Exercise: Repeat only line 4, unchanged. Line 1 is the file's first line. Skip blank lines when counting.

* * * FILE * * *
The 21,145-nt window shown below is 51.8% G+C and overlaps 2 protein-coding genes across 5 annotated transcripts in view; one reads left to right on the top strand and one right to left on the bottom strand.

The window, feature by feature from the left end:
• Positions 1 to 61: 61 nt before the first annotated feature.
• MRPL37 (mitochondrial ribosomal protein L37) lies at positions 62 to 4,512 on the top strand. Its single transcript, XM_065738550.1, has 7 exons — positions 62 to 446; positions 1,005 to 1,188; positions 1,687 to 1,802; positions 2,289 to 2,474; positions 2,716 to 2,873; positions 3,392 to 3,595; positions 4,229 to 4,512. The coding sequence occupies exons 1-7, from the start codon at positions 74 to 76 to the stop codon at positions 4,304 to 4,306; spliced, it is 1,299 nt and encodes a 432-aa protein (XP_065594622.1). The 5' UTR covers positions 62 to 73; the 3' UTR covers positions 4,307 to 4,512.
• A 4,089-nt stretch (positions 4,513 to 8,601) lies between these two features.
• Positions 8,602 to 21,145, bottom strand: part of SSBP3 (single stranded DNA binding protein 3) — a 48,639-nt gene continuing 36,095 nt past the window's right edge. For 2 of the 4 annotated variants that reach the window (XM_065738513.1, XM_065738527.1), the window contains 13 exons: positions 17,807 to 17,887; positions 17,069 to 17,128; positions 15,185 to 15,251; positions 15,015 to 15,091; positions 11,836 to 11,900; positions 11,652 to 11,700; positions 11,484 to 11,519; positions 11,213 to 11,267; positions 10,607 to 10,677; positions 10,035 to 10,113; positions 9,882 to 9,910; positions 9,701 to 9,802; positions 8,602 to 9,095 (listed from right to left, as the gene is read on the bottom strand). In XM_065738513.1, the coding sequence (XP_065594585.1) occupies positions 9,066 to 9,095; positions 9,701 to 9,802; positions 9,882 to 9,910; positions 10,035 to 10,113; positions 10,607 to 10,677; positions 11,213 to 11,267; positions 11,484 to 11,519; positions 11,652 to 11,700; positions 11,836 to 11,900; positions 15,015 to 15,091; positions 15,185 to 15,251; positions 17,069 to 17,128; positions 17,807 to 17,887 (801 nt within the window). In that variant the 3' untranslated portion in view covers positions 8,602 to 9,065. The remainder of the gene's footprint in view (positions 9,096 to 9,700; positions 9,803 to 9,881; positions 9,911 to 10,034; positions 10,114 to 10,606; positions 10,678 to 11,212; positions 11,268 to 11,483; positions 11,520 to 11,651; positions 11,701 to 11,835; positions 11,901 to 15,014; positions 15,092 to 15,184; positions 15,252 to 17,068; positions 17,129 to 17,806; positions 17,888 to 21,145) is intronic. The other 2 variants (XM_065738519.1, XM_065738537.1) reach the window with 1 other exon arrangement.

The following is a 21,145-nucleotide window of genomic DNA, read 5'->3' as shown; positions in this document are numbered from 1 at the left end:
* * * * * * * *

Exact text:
• MRPL37 (mitochondrial ribosomal protein L37) lies at positions 62 to 4,512 on the top strand. Its single transcript, XM_065738550.1, has 7 exons — positions 62 to 446; positions 1,005 to 1,188; positions 1,687 to 1,802; positions 2,289 to 2,474; positions 2,716 to 2,873; positions 3,392 to 3,595; positions 4,229 to 4,512. The coding sequence occupies exons 1-7, from the start codon at positions 74 to 76 to the stop codon at positions 4,304 to 4,306; spliced, it is 1,299 nt and encodes a 432-aa protein (XP_065594622.1). The 5' UTR covers positions 62 to 73; the 3' UTR covers positions 4,307 to 4,512.